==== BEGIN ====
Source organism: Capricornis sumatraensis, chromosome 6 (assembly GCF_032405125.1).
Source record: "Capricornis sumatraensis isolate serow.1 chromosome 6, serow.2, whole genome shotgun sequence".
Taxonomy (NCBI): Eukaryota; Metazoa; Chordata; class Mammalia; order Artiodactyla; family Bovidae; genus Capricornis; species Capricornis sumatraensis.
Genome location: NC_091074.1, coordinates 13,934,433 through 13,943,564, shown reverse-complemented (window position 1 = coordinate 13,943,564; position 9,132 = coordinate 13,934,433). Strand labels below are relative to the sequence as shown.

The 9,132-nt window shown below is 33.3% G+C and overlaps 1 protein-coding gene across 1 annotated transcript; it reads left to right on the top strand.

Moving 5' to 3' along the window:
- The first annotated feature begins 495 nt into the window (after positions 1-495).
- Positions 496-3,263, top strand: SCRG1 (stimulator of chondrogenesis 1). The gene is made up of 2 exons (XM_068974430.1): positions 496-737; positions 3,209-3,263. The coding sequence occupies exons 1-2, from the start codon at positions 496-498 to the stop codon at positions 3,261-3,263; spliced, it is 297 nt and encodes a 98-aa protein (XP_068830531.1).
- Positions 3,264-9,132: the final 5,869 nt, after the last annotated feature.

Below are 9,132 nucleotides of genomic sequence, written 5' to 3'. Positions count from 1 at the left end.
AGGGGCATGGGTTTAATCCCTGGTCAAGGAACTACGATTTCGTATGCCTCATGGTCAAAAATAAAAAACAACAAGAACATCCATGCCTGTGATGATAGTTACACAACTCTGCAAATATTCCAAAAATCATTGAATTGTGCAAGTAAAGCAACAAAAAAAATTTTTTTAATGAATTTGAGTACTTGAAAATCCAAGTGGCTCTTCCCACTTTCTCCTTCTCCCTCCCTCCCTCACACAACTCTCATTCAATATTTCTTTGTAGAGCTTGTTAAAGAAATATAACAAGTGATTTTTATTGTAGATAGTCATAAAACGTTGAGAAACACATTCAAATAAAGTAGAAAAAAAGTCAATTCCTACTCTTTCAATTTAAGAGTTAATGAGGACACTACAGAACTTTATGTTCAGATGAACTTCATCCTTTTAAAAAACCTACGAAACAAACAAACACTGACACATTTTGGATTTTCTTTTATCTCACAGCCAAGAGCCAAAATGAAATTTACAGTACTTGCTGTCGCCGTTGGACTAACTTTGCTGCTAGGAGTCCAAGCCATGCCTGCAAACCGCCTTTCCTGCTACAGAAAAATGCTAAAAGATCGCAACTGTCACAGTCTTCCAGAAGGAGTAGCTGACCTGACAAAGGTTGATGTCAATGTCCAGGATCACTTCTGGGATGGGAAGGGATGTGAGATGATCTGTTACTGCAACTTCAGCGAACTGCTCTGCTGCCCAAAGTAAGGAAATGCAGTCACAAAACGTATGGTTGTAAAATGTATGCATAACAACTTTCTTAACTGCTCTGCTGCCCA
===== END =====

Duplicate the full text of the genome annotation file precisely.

Source organism: Capricornis sumatraensis, chromosome 6 (assembly GCF_032405125.1).
Source record: "Capricornis sumatraensis isolate serow.1 chromosome 6, serow.2, whole genome shotgun sequence".
Taxonomy (NCBI): Eukaryota; Metazoa; Chordata; class Mammalia; order Artiodactyla; family Bovidae; genus Capricornis; species Capricornis sumatraensis.
Genome location: NC_091074.1, coordinates 13,934,433 through 13,943,564, shown reverse-complemented (window position 1 = coordinate 13,943,564; position 9,132 = coordinate 13,934,433). Strand labels below are relative to the sequence as shown.

The 9,132-nt window shown below is 33.3% G+C and overlaps 1 protein-coding gene across 1 annotated transcript; it reads left to right on the top strand.

Moving 5' to 3' along the window:
- The first annotated feature begins 495 nt into the window (after positions 1-495).
- Positions 496-3,263, top strand: SCRG1 (stimulator of chondrogenesis 1). The gene is made up of 2 exons (XM_068974430.1): positions 496-737; positions 3,209-3,263. The coding sequence occupies exons 1-2, from the start codon at positions 496-498 to the stop codon at positions 3,261-3,263; spliced, it is 297 nt and encodes a 98-aa protein (XP_068830531.1).
- Positions 3,264-9,132: the final 5,869 nt, after the last annotated feature.

Below are 9,132 nucleotides of genomic sequence, written 5' to 3'. Positions count from 1 at the left end.
AGGGGCATGGGTTTAATCCCTGGTCAAGGAACTACGATTTCGTATGCCTCATGGTCAAAAATAAAAAACAACAAGAACATCCATGCCTGTGATGATAGTTACACAACTCTGCAAATATTCCAAAAATCATTGAATTGTGCAAGTAAAGCAACAAAAAAAATTTTTTTAATGAATTTGAGTACTTGAAAATCCAAGTGGCTCTTCCCACTTTCTCCTTCTCCCTCCCTCCCTCACACAACTCTCATTCAATATTTCTTTGTAGAGCTTGTTAAAGAAATATAACAAGTGATTTTTATTGTAGATAGTCATAAAACGTTGAGAAACACATTCAAATAAAGTAGAAAAAAAGTCAATTCCTACTCTTTCAATTTAAGAGTTAATGAGGACACTACAGAACTTTATGTTCAGATGAACTTCATCCTTTTAAAAAACCTACGAAACAAACAAACACTGACACATTTTGGATTTTCTTTTATCTCACAGCCAAGAGCCAAAATGAAATTTACAGTACTTGCTGTCGCCGTTGGACTAACTTTGCTGCTAGGAGTCCAAGCCATGCCTGCAAACCGCCTTTCCTGCTACAGAAAAATGCTAAAAGATCGCAACTGTCACAGTCTTCCAGAAGGAGTAGCTGACCTGACAAAGGTTGATGTCAATGTCCAGGATCACTTCTGGGATGGGAAGGGATGTGAGATGATCTGTTACTGCAACTTCAGCGAACTGCTCTGCTGCCCAAAGTAAGGAAATGCAGTCACAAAACGTATGGTTGTAAAATGTATGCATAACAACTTTCTTAACTGCTCTGCTGCCCA